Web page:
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The Danger Tree: Memory, War, And The Search For A Family's Past
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The Danger Tree: Memory, War, And The Search For A Family's Past

3.8  ·  Rating details ·  180 Ratings  ·  27 Reviews
Emulating the circuitous tales told by his mother's relatives, the Goodyears of Newfoundland, David Macfalane weaves the major events of the island's twentieth century--the ravages of tuberculosis; the great seal-hunt disaster; the bitter Confederation debate, and above all, the First World War--into his own tale of the ill-starred fortunes of his family. He brings to life ...more
Paperback, 320 pages
Published August 22nd 2000 by Vintage Canada (first published January 1st 1991)
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Oct 12, 2015 rated it it was amazing  ·  review of another edition
There is so much to love about this book. It excels as the history of a family that remained connected, if not close, over many generations. It also excels as a history of Newfoundland and of the Great War. It is a work of great insight and humility, and captured me from beginning to end.
The story is detailed and focuses on human lives and relationships, but in doing so the narrative becomes more universal and wise. The book never lectures, but there were many truly wonderful passages that summ
Mimi Attleson
Jan 11, 2010 rated it it was amazing  ·  review of another edition
Possibly one of the best books I have ever read. If I could write, this would be the book I would have wanted to create.
Jul 30, 2017 rated it it was amazing  ·  review of another edition
Come From Away

This was a totally engaging family history which also encompassed the history of Newfoundland.

David MacFarlane tells the story of his mother's Newfoundlander heritage by assembling family stories of his maternal great-grandparents and his great aunts and uncles. The often tragic stories include deaths in the First World War, from which the title "The Danger Tree" comes from. "The Danger Tree" was a marker in the no-man's-land between the Allied and German trenches where the Newfoun
May 06, 2015 rated it really liked it
I'm not sure if I "really liked" this or more "quite liked", 4 stars won out over 3. Things I didn't know: Newfoundland was it's own country as a colony of Great Britain; it barely became a confederate with Canada by a 52% vote to join the Dominion; in the generations before us (as it is less I'm sure with each passing generation) there were Newfoundlanders who still said they were not Canadian and if they had to choose a distinction other than Newfoundlander they would pick British. Huh ...more
Oct 06, 2011 rated it liked it  ·  review of another edition
Some great writing. Wonderful beginning and end. But much of the book's interior seemed, sorry, like the same tale over and over again. At one point, certain I'd read something already, I even checked the page numbers to make sure I didn't have a bad printing. But I am left feeling a bit guilty here: Perhaps many good Canadians find this detailed telling of Newfoundland's past to be all worthwhile and my criticism sounding too-typically U.S. If so, sorry. But I wouldn't be very excited about sim ...more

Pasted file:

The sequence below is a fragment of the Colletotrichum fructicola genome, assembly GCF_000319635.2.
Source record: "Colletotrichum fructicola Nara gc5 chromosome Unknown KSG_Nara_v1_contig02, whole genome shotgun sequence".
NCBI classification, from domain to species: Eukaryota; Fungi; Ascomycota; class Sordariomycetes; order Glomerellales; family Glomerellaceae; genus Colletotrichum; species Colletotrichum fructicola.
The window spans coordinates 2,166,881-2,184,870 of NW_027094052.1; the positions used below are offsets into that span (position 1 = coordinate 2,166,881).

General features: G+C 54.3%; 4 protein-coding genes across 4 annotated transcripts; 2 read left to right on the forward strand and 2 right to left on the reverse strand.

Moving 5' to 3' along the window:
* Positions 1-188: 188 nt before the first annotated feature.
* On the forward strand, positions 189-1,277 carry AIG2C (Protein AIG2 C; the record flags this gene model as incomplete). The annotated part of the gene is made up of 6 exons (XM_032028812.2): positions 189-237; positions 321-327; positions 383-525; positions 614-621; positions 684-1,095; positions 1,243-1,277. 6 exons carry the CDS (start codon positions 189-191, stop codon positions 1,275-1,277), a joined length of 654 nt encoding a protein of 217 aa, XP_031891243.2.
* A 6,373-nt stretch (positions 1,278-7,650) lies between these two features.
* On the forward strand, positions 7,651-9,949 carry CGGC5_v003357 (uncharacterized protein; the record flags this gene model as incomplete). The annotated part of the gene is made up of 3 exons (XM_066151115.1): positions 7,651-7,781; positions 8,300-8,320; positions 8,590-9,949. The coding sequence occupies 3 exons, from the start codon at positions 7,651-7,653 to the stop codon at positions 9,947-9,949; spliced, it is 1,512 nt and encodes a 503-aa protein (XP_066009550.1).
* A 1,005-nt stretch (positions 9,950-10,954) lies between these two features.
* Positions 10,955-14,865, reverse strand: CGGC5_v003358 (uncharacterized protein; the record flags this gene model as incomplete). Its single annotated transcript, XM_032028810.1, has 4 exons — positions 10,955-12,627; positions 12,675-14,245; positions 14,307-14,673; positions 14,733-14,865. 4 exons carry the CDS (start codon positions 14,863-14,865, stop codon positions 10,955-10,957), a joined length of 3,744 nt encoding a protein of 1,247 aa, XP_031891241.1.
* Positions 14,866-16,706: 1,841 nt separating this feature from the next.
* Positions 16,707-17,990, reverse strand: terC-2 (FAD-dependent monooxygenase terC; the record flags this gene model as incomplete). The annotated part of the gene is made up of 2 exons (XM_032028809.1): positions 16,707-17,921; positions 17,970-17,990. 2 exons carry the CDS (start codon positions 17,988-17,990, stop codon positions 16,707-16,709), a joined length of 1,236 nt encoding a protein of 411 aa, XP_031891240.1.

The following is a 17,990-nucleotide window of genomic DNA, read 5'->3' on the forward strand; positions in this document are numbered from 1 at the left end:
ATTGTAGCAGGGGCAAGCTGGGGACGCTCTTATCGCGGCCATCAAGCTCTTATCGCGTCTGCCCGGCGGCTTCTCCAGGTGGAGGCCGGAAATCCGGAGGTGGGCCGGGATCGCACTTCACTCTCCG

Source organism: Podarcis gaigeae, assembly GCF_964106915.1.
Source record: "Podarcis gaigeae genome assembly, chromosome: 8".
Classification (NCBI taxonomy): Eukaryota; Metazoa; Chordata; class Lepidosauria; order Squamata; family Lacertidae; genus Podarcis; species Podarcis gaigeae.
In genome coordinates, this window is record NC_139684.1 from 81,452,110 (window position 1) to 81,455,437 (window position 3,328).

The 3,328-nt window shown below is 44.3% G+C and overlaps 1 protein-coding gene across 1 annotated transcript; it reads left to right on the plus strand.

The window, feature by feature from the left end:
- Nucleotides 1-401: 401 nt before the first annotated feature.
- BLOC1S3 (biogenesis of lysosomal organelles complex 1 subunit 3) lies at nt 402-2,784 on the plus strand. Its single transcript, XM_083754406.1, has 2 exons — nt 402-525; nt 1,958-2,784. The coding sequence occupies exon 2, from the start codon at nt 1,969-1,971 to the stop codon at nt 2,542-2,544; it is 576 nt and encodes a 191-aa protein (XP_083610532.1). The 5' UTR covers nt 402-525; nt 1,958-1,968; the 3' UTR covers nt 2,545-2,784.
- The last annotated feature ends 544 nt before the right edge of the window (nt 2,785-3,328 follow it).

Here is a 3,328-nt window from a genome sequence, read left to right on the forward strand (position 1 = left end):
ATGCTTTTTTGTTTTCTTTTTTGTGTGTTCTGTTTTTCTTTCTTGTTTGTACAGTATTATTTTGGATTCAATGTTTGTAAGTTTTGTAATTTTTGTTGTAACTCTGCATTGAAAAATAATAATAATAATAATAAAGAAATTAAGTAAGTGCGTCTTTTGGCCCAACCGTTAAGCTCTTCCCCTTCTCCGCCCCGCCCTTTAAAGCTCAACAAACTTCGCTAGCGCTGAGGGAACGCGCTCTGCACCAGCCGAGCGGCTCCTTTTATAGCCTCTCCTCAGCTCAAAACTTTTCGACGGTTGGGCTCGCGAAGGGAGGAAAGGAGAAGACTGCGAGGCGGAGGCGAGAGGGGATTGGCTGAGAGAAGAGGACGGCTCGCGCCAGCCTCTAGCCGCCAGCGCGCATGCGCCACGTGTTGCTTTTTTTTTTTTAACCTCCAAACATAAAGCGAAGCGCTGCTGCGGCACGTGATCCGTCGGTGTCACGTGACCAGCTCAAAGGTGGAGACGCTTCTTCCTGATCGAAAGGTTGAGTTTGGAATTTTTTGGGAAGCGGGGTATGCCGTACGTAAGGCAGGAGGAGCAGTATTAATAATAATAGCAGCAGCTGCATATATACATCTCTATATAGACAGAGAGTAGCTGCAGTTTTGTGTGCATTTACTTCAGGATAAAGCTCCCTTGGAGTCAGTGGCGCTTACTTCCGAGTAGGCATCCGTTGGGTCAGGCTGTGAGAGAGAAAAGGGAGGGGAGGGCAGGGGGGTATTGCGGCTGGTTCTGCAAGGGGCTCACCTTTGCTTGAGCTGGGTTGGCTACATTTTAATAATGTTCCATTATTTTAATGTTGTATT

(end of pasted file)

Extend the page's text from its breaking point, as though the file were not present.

Jul 04, 2017 rated it it was ok
Shelves: newfoundland
"But it was three on a match that was said to be bad luck, and this had as much to do with the significance of the number as with actual fact. Threes were everywhere. They still are: three meals; three wishes; three chances; three witches; three cheers; three reasons why. There's morning, noon, night; faith, hope, charity; lower class middle class upper class; blondes brunettes, redheads. Dante divided his universe into hell, purgatory, and paradise. We speak of time past, present, future. There ...more
Jun 20, 2017 rated it really liked it
Shelves: history
A book that should be required reading in Canadian history courses in every school.

It gives insights into Newfoundland as a part of Canada that are remarkable.

For example, how many Canadians (and all Canadians must take at least one mandatory Canadian history course in school) would have realized that, when German subs were a problem in the Gulf of St. Lawrence, Newfoundland was British territory? Or that western Newfoundland is not much farther from British markets by sea than from Toronto? Or
Oliver Cadam
Nov 20, 2017 rated it really liked it
Heart warming and tragic, melancholic and hilarious all at the same time!
This is a cleverly and beautifully written real-life drama exhibited through the prism of an unfolding family history in one of the wildest, roughest places on earth. The broader canvas, the incremental details, the impact of local and global events on generations of Newfoundland Goodyears, all of this is sensitively woven into a captivating, engaging, personal tale with much dry wit and tangible, modest pride.

Thoroughly r
Dec 28, 2017 rated it it was ok
A rambling disjointed story. History of Newfoundland? - not really. History of the family? - not really (actually a family tree might have helped). History of the Newfoundland forces during WW1? - not really. A hodgepodge of tidbits that sometimes hangs together and often wander through time. Also some extraneous factoids that dumped in since they were on hand. I believe in the author's truth, but it was not a clear or informative read.
François Carrière
Feb 27, 2017 rated it liked it
Bits and pieces of the same story told over and over again. This book could be a much shorter work with same editing.
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David MacFarlane is a Toronto, Canada author, editor and magazine writer.
More about David MacFarlane...